Of course, this is painting in very broad strokes, but you may want to outline a similar list that you can bear in mind during the recruitment process. By assessing the personality types of your current employees and the skills which are currently missing from your business, you can make sure you hire not only the right person for the job, but the right person for your team.
- Management and leadership
According to the Investors in People’s annual Job Exodus survey, poor management was the leading cause of employee dissatisfaction in 2018. Effective leadership is a vital part of any team, and the impact of getting this wrong can be profound – resulting in demotivation and high staff turnover. With the average cost of turnover per employee earning £25,000 a year or more reaching £30,614 (according to research by Oxford Economics and Unum), this is an extremely unwelcome prospect.
You are ultimately responsible for leading your team towards startup success, and the creation of a shared goal can be hugely valuable to team psychology. Share your aspirations with your employees and demonstrate, through the celebration of every success, how you perceive them as an integral part of that vision.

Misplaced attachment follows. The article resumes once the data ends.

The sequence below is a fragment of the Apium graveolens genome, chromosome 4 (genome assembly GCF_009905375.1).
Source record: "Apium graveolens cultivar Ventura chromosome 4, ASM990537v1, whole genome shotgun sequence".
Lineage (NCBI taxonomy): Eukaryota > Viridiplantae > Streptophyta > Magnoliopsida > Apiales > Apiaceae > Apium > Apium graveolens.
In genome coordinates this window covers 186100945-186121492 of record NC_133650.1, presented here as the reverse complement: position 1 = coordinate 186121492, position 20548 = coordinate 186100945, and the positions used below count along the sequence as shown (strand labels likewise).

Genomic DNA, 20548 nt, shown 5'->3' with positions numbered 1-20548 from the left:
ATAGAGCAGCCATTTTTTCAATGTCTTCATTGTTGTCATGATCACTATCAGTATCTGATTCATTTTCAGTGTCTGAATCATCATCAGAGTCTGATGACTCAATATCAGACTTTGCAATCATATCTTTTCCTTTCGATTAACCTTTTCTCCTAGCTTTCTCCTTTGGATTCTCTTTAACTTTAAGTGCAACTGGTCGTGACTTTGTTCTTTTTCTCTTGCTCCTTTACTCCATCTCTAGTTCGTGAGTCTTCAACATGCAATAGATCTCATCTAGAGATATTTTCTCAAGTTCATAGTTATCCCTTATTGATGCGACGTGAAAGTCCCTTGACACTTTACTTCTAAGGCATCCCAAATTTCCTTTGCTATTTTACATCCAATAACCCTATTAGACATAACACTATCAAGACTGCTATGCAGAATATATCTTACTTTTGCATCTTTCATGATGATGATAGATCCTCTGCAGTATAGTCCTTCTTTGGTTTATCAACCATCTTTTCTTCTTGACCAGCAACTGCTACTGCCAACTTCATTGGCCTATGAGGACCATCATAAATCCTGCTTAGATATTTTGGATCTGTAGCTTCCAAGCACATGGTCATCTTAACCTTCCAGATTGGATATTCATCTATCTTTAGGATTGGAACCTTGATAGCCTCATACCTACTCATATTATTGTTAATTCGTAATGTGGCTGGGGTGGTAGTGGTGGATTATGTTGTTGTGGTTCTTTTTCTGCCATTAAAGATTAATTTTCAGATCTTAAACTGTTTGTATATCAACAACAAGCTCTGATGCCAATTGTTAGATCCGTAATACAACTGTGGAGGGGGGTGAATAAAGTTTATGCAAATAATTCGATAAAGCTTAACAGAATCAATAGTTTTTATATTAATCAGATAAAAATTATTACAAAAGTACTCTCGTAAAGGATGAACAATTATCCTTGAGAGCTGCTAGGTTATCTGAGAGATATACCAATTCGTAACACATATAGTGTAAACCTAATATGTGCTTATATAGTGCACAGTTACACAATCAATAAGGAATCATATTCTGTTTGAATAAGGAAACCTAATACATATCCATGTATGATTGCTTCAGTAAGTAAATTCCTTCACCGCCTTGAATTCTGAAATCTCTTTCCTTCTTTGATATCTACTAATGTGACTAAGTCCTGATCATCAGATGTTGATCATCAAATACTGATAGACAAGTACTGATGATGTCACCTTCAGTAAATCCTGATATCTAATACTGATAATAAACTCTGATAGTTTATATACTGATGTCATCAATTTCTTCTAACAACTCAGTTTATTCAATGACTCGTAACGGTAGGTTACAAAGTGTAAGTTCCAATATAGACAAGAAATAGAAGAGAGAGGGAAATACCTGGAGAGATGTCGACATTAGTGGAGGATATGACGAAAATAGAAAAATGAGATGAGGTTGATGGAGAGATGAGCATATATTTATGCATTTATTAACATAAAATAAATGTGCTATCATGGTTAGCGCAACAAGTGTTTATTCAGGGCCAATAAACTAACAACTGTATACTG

Good leadership also demands clarity. If the goalposts are constantly moving, and you don’t have a clear idea of what needs to be achieved in any given day, your team will become confused and burnt out. Clearly define your objectives and give them the tools to achieve them. People can’t give their best if they are constantly firefighting either, so process and procedure is important in creating a framework that allows tasks to be completed efficiently.
Not overburdening staff with heavy workloads, trusting them to do their job without watching over their shoulder and keeping a cool head even under pressure is all crucial to helping your team thrive. Leadership is often a learning process but your team will extend a lot of goodwill towards you, and help you define your own role, if you exhibit respect and appreciation for their efforts.
Creating your very own A-Team isn’t something that’s likely to happen through sheer good fortune, but with a few common-sense considerations and helpful recruitment processes, it’s far from impossible. By using the guidance above you can find the team which will take your business – and their own careers – to a place of growth, innovation and success.
This post was written by Pam Loch, Managing Director of Loch Associates Group in Tunbridge Wells, Brighton and London – employment specialists working across various disciplines including employment law, HR consultancy and health and wellbeing.